TOP 100 QUEST: ACME, Sydney


When I was growing up my dad used to cook stir-fried spaghetti – Chinese ingredients, substituting spaghetti for Asian noodles. It made perfect sense to me. I think this is where I grew to love the texture and slipperiness of spaghetti and for me, it’s still a big comfort food – I could literally eat a bucketful. Speaking with people over the years, I came to learn this wasn’t a common dish, the usual response being a rather incredulous “Stirfry spaghetti????!!” – so I was pleasantly surprised to finally find some Asian-fusion pasta dishes at a restaurant, and a Top 100 restaurant at that! Maybe dad was onto something.

At ACME, chef Mitch Orr has created a buzz with his non-conventional Italian-Asian fusion style of food. On the menu, of which pasta makes up a decent percentage, you find the words tempura, shitake, curry leaf, black vinegar, and xo sauce right next to lasagna, burrata, fontina, macaroni and tonnato. Mitch has taken his experience in Italian cuisine (including at least three other Top 100 restaurants) and combined it with elements of the Asian food he’s enjoyed over the years. Mitch is the ‘M’ in ACME, the rest of the acronym being made up from the super-friendly team of Andy Emerson, Cam Fairbairn and Ed Loveday who were previously at The Passage restaurant/bar.

What you get here is very reasonably priced, small-ish dishes, great for sharing. Apart from the Fettuccine with abalone and XO sauce, everything’s under the $25 mark which really makes you feel like you can tuck in – go the whole hog – and so we did, including the hog’s head!

This day I was catching up with some friends who are soon to head off into the wild blue yonder and sail the Mediterranean for the coming years… yes, YEARS (lucky buggers)! So this was a bit of a last hurrah farewell lunch.

We started with the Burrata, persimmon and old bay. The burrata was creamy and oozy, yet stringy – good rustic fare with a bit of persimmon pizazz adding some tartness and fruity sweetness. The Kingfish, green olive and curry leaf was nice and subtle with the crisp curry leaf leaving a pleasant lingering flavour on the palate. Cauliflower is the vegetable of the moment. Mitch serves it with black vinegar and chilli. I was surprised it was served cold, but we loved it. It was glossy, lightly pickled and had a good chilli hit. The shaved cabbage with Caesar dressing was a super-fresh and crunchy slaw and made a good contrast to the rest of our dishes.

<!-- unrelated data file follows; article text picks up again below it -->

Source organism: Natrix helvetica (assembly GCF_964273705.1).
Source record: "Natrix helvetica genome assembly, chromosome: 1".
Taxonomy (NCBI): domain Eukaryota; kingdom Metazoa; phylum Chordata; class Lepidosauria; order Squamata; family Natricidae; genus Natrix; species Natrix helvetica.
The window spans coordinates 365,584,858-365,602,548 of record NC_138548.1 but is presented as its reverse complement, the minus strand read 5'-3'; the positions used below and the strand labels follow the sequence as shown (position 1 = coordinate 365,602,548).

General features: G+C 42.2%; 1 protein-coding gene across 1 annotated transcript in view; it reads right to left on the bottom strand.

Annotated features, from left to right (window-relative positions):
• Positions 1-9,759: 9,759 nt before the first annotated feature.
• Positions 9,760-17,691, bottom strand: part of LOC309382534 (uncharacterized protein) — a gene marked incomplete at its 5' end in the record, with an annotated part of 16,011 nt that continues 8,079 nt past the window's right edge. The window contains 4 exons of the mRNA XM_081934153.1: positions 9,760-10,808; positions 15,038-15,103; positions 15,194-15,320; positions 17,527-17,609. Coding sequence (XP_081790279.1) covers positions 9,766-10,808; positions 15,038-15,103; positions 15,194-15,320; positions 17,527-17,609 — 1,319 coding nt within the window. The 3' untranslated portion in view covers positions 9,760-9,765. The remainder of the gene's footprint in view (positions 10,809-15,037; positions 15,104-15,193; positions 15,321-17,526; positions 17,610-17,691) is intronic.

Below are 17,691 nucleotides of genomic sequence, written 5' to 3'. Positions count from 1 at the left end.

Onto the pasta – firstly the Linguine, black garlic and burnt chilli. At this point in the meal, my favourite dish so far. It had the flavours of an Asian fried noodle dish with a hint of smokiness from the burnt chilli and topped with a crunchy crumb. I had high expectations of the Fettuccine, abalone and XO sauce – however, interestingly enough, it was a little more mainstream than I expected. Still good though, and I like every good Chinese person, I can never get enough abalone.

What came next was dish of the day for me. Macaroni, pigs head and egg yolk. It came out with a sexy wibbly-wobbly egg yolk on top that you break and mix through. Don’t be put off by the pigs head. The meat was soft and tasty. The pasta was silky smooth and the dish was quite oily (in a good way) and velvety. To finish, we had the Lasagna, zucchini flowers and cider butter, a nice, fresh and natural end to our meal.

ACME is casual, it’s friendly and the food is unique. It really challenges your taste buds and I love the use of chilli in many of the dishes. I asked the effervescent Cam Fairburn how he would describe ACME’s food. He simply replied “It’s food we like to eat.” Well, it’s food that WE like to eat too, so that’s pretty damn convenient. Who need to categorise it into anything more than that?!


ACME Menu, Reviews, Photos, Location and Info - Zomato



  • Great blog Jacqui, put’s us right back at that table of funky food and good French vin. We had a great day and would definitely recommend this place.

    Liked by 1 person

  • Sounds like intriguing food Jacqui. I’ve never been that keen on the migration of pasta into Asian cuisine, but hey, if you recommend it I’m willing to give it another try 🙂


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